The United States will send anti-tank weapons, air defense equipment and an additional HIMARS system to Ukraine.
US Defense Secretary Lloyd Austin made a surprise visit to kyiv where he unveiled a new military aid package to Ukraine worth $100 million.
Austin, in his first trip to Kyiv since April 2022, met with Ukrainian President Volodymyr Zelenskyy as well as Defense Minister Rustem Umerov and Commander-in-Chief Gen. Valerii Zaluzhnyi on Monday and pledged long-term U.S. support .
“My message to you today, Mr. President, is that the United States of America stands with you. We will stay with you for the long term,” Austin told Zelenskyy.
Austin said Ukraine’s efforts to defeat Russian forces “matter to the rest of the world” and that U.S. support would continue “for the long term.”
The new aid package includes anti-tank weapons, air defense interceptors and an additional High Mobility Artillery Rocket System (HIMARS).
Zelensky told Austin that his visit was “a very important signal” for Ukraine.
“We are counting on your support,” said the Ukrainian president.
Since Russia launched its full-scale invasion of Ukraine in February 2022, the United States has provided more than $44 billion – and its allies an additional $35 billion – in security support, ranging from millions from bullets to air defense systems, to advanced European and American battle tanks. and finally, promises for F-16 fighter jets.
But there are fears that support from allies is waning amid Israel’s devastating war with Gaza and a lack of progress in Ukraine’s counter-offensive that began in June.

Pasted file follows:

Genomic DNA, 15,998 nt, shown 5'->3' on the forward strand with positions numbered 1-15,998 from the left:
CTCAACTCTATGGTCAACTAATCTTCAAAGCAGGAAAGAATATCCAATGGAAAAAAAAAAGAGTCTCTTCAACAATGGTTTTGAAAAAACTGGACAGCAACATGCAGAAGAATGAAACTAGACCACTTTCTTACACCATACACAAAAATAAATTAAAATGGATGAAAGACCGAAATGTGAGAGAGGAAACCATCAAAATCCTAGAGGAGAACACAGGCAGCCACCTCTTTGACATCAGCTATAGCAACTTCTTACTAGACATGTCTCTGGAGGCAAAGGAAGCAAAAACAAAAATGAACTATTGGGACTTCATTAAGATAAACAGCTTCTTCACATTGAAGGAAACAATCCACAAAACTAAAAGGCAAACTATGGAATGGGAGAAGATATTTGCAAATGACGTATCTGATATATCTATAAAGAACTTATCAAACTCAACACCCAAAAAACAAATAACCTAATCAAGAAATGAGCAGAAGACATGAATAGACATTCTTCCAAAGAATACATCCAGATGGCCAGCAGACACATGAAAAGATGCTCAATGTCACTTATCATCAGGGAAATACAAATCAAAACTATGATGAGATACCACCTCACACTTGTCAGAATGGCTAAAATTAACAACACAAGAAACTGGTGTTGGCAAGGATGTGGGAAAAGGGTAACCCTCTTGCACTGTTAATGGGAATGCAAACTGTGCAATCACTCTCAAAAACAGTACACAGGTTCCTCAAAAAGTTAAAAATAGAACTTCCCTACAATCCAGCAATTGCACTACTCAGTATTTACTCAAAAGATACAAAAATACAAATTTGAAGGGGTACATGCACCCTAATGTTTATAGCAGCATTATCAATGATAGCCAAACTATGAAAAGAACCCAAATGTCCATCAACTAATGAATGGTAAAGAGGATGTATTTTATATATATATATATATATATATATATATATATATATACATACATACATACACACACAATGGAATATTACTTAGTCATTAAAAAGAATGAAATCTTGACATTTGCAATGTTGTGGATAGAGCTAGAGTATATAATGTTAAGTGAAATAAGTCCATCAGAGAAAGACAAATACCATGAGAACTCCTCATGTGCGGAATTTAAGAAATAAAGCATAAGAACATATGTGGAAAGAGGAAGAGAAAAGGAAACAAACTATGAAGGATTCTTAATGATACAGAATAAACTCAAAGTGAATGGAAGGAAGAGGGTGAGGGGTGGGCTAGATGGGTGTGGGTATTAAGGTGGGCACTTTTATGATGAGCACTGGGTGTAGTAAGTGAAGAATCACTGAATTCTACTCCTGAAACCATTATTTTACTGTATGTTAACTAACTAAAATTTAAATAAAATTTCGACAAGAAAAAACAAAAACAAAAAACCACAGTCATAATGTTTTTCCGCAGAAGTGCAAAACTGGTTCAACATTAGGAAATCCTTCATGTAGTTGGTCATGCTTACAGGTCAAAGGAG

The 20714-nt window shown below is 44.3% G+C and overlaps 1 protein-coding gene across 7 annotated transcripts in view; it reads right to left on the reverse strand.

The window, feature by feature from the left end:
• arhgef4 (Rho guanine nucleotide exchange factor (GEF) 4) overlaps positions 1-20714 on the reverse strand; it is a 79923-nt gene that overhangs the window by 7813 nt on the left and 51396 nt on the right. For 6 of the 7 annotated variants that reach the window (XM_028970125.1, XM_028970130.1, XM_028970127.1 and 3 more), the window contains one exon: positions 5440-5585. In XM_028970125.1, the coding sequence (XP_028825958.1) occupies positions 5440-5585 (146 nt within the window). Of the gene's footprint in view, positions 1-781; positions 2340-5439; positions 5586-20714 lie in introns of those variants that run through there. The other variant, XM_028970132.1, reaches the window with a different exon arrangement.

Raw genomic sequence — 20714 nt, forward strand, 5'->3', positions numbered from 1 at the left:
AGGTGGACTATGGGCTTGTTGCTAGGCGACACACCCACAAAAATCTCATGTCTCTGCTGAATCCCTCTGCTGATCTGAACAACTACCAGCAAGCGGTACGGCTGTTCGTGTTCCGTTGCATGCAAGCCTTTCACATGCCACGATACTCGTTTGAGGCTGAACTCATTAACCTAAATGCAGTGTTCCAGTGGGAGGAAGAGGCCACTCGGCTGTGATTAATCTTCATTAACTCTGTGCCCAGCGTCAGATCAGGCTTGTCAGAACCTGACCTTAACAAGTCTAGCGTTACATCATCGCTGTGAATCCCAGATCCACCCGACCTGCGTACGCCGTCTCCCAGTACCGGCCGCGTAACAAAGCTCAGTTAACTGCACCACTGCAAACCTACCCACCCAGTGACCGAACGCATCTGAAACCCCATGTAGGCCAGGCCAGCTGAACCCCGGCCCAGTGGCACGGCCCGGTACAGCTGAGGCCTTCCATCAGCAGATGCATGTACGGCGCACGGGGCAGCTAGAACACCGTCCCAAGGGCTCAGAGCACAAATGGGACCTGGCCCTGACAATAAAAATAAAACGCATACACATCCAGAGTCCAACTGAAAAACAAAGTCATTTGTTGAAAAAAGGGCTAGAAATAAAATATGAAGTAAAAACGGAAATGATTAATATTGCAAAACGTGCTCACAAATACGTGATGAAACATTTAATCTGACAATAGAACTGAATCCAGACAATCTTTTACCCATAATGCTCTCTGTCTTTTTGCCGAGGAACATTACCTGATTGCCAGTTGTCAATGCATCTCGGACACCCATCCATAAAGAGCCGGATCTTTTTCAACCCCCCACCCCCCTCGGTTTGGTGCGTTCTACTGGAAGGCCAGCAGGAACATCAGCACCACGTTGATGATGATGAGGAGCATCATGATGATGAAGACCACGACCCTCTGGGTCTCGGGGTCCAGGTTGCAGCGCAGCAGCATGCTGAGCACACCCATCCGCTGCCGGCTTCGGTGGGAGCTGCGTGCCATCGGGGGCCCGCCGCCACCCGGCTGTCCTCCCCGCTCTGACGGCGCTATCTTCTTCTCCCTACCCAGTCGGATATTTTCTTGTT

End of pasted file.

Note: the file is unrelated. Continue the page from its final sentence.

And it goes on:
Fighting is bogged down in the east of the country, around ruined towns such as Bakhmut and Adviidka, although Ukraine has recently recorded some successes in the southern region of Kherson, where it has gained a foothold on the eastern bank of the Dnipro River, and the Black Sea.
However, as the cold sets in, it will become more difficult for both sides to make significant gains due to the terrain conditions.
“I think they are ready to fight in the winter,” Austin told reporters after his meetings, adding that Russia was expected to be “even more aggressive.”
Last year, Moscow relentlessly attacked Ukraine’s energy infrastructure and power grid, leaving millions of Ukrainians in the cold and darkness at a time when temperatures are often below zero.
Fred Kagan, a senior fellow at the American Enterprise Institute, said it would be a mistake to think it’s time to wait.
“If we stop providing aid to Ukraine, we cannot remain in a stalemate. The aid is actually critical to preventing the Russians from resuming maneuvering in a way that allows them to defeat Ukraine,” Kagan told the Associated Press news agency. “So the cost of stopping aid is that Russia wins, Ukraine loses, and NATO loses. »
Austin’s visit comes amid growing division in the US Congress over aid to Ukraine. Some lawmakers want to make supporting Israel a priority, even as U.S. defense officials stress that Washington can support both allies simultaneously, while a small but vocal group of Republicans oppose sending increased aid to Ukraine, saying taxpayers’ money should be spent wisely. House.